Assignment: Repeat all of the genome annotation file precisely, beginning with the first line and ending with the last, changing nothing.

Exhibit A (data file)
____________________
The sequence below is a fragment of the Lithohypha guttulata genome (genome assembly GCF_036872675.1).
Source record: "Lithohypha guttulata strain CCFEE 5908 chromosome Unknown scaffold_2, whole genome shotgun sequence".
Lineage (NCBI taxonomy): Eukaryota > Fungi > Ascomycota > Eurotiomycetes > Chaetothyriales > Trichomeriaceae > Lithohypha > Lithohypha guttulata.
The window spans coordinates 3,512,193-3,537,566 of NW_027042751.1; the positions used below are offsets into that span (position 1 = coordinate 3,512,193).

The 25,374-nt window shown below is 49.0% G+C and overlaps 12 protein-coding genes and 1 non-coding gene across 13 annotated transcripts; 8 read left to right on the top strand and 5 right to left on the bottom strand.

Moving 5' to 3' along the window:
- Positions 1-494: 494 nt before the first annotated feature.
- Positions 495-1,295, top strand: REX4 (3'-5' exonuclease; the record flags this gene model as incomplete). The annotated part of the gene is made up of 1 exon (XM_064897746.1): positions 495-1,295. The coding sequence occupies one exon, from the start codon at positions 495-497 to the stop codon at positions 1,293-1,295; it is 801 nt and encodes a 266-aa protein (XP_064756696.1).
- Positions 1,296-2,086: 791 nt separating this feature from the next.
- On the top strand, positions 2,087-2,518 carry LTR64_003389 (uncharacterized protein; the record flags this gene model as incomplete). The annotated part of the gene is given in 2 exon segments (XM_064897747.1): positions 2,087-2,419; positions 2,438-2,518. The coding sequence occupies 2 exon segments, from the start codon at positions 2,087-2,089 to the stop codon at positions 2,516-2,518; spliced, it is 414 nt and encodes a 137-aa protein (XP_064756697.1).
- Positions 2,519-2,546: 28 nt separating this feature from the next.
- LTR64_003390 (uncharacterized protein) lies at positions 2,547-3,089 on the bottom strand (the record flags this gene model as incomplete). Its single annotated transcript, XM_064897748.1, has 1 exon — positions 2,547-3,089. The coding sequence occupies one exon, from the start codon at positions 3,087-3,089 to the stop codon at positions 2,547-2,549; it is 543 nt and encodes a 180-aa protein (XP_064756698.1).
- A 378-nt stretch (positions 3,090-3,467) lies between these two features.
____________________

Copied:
The sequence below is a fragment of the Lithohypha guttulata genome (genome assembly GCF_036872675.1).
Source record: "Lithohypha guttulata strain CCFEE 5908 chromosome Unknown scaffold_2, whole genome shotgun sequence".
Lineage (NCBI taxonomy): Eukaryota > Fungi > Ascomycota > Eurotiomycetes > Chaetothyriales > Trichomeriaceae > Lithohypha > Lithohypha guttulata.
The window spans coordinates 3,512,193-3,537,566 of NW_027042751.1; the positions used below are offsets into that span (position 1 = coordinate 3,512,193).

The 25,374-nt window shown below is 49.0% G+C and overlaps 12 protein-coding genes and 1 non-coding gene across 13 annotated transcripts; 8 read left to right on the top strand and 5 right to left on the bottom strand.

Moving 5' to 3' along the window:
- Positions 1-494: 494 nt before the first annotated feature.
- Positions 495-1,295, top strand: REX4 (3'-5' exonuclease; the record flags this gene model as incomplete). The annotated part of the gene is made up of 1 exon (XM_064897746.1): positions 495-1,295. The coding sequence occupies one exon, from the start codon at positions 495-497 to the stop codon at positions 1,293-1,295; it is 801 nt and encodes a 266-aa protein (XP_064756696.1).
- Positions 1,296-2,086: 791 nt separating this feature from the next.
- On the top strand, positions 2,087-2,518 carry LTR64_003389 (uncharacterized protein; the record flags this gene model as incomplete). The annotated part of the gene is given in 2 exon segments (XM_064897747.1): positions 2,087-2,419; positions 2,438-2,518. The coding sequence occupies 2 exon segments, from the start codon at positions 2,087-2,089 to the stop codon at positions 2,516-2,518; spliced, it is 414 nt and encodes a 137-aa protein (XP_064756697.1).
- Positions 2,519-2,546: 28 nt separating this feature from the next.
- LTR64_003390 (uncharacterized protein) lies at positions 2,547-3,089 on the bottom strand (the record flags this gene model as incomplete). Its single annotated transcript, XM_064897748.1, has 1 exon — positions 2,547-3,089. The coding sequence occupies one exon, from the start codon at positions 3,087-3,089 to the stop codon at positions 2,547-2,549; it is 543 nt and encodes a 180-aa protein (XP_064756698.1).
- A 378-nt stretch (positions 3,090-3,467) lies between these two features.